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Photo: David McNew/Getty Images

2020 was the second-hottest year on record, according to an analysis by National Oceanic and Atmospheric Administration scientists.

Why it matters: It's the second year in a row the Earth has experienced near-record heat, offering more evidence of the effects of global warming at the beginning of what could be a critical year for climate policy in the U.S. and around the globe, writes Axios Ben Geman.

By the numbers: Land and ocean surface temperatures were recorded at an average of 1.76°F (0.98°C) above the 20th-century average — and just 0.04°F (0.02°C) cooler than in 2016, which was the hottest year on record.

  • It was the hottest year ever recorded for the Northern Hemisphere, which saw temperatures at 2.3°F (1.28°C) above the 20th-century average.
  • The new numbers knock 2019 down to the third-hottest year on-record. That year, the average temperature was 1.71°F (0.95°C) above the 20th-century average.

The big picture: The NOAA analysis comes one week after a study by the European Union's Copernicus Climate Change Service ranked 2020 as tied with 2016 for the hottest year on record.

Go deeper

Coronavirus cases fall in 41 states

Expand chart
Data: The COVID Tracking Project, state health departments; Map: Andrew Witherspoon/Axios

New coronavirus infections fell by 16% over the past week — the third straight week of significant improvement.

Yes, but: The U.S. is still averaging roughly 165,000 new cases per day, meaning the virus is still spreading largely unchecked. And the rise of more contagious variants will ensure that Americans’ risk remains high.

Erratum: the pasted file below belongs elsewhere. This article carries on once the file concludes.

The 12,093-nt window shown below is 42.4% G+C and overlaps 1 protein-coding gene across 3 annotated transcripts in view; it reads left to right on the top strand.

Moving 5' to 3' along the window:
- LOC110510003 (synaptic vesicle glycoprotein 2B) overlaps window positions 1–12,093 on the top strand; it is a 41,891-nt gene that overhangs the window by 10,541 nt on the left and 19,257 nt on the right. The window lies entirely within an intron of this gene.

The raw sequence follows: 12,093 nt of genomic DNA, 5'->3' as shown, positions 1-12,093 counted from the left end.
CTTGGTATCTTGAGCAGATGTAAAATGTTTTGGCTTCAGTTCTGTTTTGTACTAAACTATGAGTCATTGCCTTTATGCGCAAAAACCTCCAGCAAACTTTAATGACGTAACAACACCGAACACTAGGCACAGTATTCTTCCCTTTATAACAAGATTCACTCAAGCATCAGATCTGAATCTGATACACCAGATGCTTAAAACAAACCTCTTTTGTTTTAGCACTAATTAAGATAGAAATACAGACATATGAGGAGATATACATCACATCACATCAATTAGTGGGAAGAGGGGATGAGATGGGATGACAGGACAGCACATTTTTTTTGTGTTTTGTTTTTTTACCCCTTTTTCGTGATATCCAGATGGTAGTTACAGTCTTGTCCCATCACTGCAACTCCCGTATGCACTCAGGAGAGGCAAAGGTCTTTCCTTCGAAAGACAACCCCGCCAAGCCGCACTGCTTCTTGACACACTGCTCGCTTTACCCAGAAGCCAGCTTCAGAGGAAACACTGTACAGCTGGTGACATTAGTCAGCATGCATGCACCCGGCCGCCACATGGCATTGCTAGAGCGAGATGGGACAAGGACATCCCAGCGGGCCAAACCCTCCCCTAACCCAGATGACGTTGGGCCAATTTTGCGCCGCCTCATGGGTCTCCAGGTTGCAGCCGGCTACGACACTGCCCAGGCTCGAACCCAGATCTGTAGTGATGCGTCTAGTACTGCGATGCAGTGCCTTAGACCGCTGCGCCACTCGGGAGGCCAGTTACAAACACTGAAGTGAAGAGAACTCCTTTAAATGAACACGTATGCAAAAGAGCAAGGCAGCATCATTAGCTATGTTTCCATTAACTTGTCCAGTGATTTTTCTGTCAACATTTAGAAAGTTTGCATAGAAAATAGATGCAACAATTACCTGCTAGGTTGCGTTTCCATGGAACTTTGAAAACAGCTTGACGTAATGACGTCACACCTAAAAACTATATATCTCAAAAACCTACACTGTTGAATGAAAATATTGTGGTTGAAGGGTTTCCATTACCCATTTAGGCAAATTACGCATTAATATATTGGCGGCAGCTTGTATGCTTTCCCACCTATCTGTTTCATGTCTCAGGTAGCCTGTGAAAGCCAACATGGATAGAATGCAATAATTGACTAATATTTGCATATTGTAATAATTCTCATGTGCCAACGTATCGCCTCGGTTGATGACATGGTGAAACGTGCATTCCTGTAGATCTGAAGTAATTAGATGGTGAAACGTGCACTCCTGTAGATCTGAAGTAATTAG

Mike Allen, author of AM
8 hours ago - Politics & Policy

Biden adviser Cedric Richmond sees first-term progress on reparations

Illustration: "Axios on HBO"

White House senior adviser Cedric Richmond told "Axios on HBO" that it's "doable" for President Biden to make first-term progress on breaking down barriers for people of color, while Congress studies reparations for slavery.

Why it matters: Biden said on the campaign trail that he supports creation of a commission to study and develop proposals for reparations — direct payments for African-Americans.

Cyber CEO: Next war will hit regular Americans online

Any future real-world conflict between the United States and an adversary like China or Russia will have direct impacts on regular Americans because of the risk of cyber attack, Kevin Mandia, CEO of cybersecurity company FireEye, tells "Axios on HBO."

What they're saying: "The next conflict where the gloves come off in cyber, the American citizen will be dragged into it, whether they want to be or not. Period."